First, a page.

15 October 2018

Scared to Death: Understanding the Difference Between a Chemical Risk vs. Hazard

Jon Entine

Freelance journalist and founder/executive director, Genetic Literacy Project

When is a chemical dangerous?

This is not a question we consciously ask ourselves much, but in fact, we interrogate the world and our safety unconsciously dozens of time each day about it. Is our child’s plastic sippy cup made with dangerous chemicals? Does the cleaner we are using on our car give off dangerous fumes? What about the spray to kill dandelions?

How do people assess hazard and risk? How safe is safe?

Media perceptions and government regulations are often shaped by a fervor fed by misconceptions about the widespread dangers of common chemicals. Consider the word “pesticide.” Sounds scary. After all, synthetic and natural pesticides kill unwanted pests such as insects, weeds, fungi and rodents.

But advocacy groups, many hostile to conventional agriculture, mostly refer to pesticides pejoratively, assuming anything that can kill another organism can also do a lot of damage to humans. This is almost never true. In fact, it is not possible for some pesticides to harm humans. For example, natural Bt toxins, which are sprayed widely by organic farmers to kill certain insects and are bioengineered into insect-resistant seeds are biologically impossible to harm humans. But that doesn’t stop the hysteria. Pesticides are regularly blamed for all sorts of problems—from environmental pollution to hormonal disruption to cancer.

One prime example? Glyphosate.

This is the controversial case of the herbicide found in Monsanto’s Roundup® and generic formulations. A jury in San Francisco decided in August 2018 that exposure to Roundup® was responsible for a California groundskeeper’s cancer. The ruling came despite hundreds of studies that found the popular weed killer to be safe as used. The verdict turned on a June 2015 evaluation by the International Agency for Research on Cancer (IARC) that glyphosate was “probably carcinogenic to humans.” It was not a finding of “risk” but of “hazard”—and did not take into account exposure. IARC put glyphosate in the same category as coffee and salted fish. It was deemed less possibly carcinogenic than alcohol, which is very hazardous and can lead to cancer—if you are exposed to (consume) extraordinary amounts of it.

Chemophobia May Lead to Real Risks

The fact is that almost all chemicals we encounter on a regular basis have undergone reviews of one kind or another and are safe as used. Yet people still believe that somehow one government agency or another “missed something” or that it’s in cahoots with “big business” and has fudged the safety data.

An illusion also has developed that chemicals can be divided into categories of “safe” versus “unsafe.” But any substance, even food and vitamins, can be harmful if we consume too much of it. Safety is relative, depending on the frequency, duration and magnitude of exposure.

To put into context how askew this debate has gone, let’s look at the supposed risk that pesticides cause pediatric cancer. No issue could be more emotionally charged.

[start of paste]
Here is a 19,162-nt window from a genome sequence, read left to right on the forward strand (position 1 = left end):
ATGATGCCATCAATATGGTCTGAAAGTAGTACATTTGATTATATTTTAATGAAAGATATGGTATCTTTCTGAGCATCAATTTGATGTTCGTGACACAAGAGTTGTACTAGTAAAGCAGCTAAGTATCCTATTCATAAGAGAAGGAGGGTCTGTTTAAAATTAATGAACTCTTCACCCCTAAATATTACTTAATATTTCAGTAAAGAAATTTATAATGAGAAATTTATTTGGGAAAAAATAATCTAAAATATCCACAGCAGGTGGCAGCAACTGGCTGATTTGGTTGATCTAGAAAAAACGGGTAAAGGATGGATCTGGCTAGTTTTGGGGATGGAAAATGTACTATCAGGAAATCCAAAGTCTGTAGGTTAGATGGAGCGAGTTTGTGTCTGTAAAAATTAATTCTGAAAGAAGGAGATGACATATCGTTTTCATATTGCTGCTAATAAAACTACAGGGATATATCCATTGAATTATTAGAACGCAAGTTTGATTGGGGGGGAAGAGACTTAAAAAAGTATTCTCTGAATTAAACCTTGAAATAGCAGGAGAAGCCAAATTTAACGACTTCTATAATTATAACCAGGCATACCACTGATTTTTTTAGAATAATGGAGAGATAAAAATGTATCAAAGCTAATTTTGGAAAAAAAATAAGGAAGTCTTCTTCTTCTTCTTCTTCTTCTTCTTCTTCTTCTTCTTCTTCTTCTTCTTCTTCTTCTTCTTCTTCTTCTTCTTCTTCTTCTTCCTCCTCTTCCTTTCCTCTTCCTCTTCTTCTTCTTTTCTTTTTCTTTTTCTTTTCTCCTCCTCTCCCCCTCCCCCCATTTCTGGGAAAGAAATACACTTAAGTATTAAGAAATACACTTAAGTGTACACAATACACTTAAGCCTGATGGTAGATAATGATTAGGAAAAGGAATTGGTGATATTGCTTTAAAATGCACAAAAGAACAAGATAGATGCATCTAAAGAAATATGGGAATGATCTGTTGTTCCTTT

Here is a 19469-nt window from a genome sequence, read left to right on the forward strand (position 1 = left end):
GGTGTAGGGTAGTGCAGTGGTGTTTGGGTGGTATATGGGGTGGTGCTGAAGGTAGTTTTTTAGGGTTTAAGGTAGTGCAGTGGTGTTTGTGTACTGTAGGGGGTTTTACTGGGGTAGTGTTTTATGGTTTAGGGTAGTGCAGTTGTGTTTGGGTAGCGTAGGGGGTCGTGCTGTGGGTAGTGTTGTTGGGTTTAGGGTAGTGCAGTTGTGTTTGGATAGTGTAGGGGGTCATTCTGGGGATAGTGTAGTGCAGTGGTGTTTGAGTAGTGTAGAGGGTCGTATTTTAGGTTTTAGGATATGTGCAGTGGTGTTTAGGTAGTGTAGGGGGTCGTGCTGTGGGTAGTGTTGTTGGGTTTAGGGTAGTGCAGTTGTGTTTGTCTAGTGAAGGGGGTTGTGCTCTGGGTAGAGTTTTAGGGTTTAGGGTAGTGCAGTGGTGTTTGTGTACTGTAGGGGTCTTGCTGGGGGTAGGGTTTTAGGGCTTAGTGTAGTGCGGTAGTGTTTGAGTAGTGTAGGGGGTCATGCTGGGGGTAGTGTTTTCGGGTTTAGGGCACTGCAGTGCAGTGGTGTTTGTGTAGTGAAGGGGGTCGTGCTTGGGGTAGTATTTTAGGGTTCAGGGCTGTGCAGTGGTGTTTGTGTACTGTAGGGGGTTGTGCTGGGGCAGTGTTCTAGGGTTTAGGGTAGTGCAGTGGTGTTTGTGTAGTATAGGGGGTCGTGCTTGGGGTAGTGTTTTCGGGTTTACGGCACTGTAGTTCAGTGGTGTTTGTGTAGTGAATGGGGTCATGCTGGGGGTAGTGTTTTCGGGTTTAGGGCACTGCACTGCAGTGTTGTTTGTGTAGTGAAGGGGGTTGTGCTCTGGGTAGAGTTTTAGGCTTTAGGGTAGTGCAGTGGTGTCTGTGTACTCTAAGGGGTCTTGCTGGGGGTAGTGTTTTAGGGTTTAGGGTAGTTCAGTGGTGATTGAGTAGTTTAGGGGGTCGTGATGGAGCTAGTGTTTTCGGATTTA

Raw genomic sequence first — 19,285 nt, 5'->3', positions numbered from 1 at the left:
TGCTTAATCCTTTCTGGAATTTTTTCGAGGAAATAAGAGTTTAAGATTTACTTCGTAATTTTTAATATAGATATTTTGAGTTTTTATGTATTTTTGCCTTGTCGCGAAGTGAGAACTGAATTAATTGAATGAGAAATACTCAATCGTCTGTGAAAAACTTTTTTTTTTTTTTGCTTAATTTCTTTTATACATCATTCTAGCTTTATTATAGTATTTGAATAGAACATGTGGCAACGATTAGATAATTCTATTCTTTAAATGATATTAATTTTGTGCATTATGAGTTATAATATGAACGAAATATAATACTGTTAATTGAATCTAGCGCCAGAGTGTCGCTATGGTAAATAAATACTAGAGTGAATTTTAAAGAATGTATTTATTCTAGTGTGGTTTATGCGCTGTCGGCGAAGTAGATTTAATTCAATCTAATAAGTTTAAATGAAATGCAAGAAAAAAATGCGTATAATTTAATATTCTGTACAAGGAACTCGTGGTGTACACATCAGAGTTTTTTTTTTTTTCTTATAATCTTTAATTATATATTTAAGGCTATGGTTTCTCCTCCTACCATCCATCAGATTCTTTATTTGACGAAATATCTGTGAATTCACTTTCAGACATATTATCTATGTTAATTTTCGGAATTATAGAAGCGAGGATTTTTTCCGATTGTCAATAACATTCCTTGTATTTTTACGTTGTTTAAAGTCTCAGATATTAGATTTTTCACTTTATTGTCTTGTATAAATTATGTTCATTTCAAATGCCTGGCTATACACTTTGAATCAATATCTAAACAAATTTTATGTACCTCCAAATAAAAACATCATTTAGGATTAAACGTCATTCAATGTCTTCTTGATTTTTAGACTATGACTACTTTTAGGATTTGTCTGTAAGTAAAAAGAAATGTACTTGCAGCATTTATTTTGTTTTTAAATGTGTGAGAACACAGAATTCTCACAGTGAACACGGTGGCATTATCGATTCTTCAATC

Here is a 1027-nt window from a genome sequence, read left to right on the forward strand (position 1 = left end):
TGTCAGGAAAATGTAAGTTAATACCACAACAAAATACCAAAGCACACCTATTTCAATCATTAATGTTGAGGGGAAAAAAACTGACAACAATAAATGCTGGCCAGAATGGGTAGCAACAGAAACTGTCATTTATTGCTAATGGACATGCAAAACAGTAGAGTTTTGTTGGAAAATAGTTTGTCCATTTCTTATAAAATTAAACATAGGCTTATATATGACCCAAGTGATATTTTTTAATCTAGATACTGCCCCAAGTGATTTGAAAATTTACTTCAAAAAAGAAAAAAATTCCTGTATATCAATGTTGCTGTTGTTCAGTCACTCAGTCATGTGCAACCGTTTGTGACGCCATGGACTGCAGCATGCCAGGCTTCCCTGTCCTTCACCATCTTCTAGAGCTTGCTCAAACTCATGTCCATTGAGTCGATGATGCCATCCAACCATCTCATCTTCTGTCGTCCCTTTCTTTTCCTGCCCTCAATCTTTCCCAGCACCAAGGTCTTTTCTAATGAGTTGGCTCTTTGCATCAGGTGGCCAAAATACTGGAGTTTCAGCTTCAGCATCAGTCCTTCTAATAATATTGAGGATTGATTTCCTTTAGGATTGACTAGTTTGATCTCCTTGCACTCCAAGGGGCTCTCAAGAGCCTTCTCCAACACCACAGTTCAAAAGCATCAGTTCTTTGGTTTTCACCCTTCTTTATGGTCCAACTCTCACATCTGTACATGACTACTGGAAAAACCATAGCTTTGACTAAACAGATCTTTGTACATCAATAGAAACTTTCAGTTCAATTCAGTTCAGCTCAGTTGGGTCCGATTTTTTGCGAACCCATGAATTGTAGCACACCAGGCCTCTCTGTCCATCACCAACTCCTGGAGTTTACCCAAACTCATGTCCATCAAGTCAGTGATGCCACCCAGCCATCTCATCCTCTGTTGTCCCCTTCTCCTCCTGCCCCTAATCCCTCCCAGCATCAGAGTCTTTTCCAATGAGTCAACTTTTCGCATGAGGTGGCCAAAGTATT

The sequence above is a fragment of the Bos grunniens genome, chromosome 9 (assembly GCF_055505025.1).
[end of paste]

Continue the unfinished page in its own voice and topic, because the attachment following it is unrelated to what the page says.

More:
study published in August 2018 in The Lancet Oncology examined the incidence of pediatric cancer from 1991 to 2010. It was a gigantic study that included 1.3 billion person-years. (One “person-year” is an epidemiological term that refers to one person being studied for a period of one year.) The study found cancer rates have stabilized over the past decade after minimal increases of 1 percent in the two previous decades. As for the impact of pesticides, in an accompanying commentary, Belgian cancer epidemiologist Philippe Autier wrote:

In 2014, the quantities of pesticide sales per capita were about three times greater in Spain, Italy, and France than in Sweden or the UK. If increasing cancer incidence trends were due to pesticides, dissimilarities in incidence trends for leukemia and lymphoma would be expected between European regions, which was not the case.

Put another way, if pesticides cause pediatric cancer, then countries that use more pesticides should have more cases of pediatric cancer. But they don’t. Therefore, pesticides probably don’t cause pediatric cancer.

The bottom line is that more research is necessary to uncover the causes of childhood cancer. But eliminating unlikely candidates, such as pesticides, is an important step in unraveling the mystery.

The public obsession with the alleged dangers of chemicals in common usage is unhealthy. Serious health challenges need to be forcefully confronted, but the resources devoted to challenging and removing relatively innocuous chemicals in exchange for substitutes––usually substances that have often not been scrutinized as much as the chemicals they would replace and thus confer an illusion of safety––divert us from addressing known health risks. This chemophobia can result in the opposite of what was intended: a decrease rather than an increase in public health.

Jon Entine is a freelance journalist, author of “Scared to Death: How Chemophobia Threatens Public Health” and other books, and founder and executive director of the Genetic Literacy Project.

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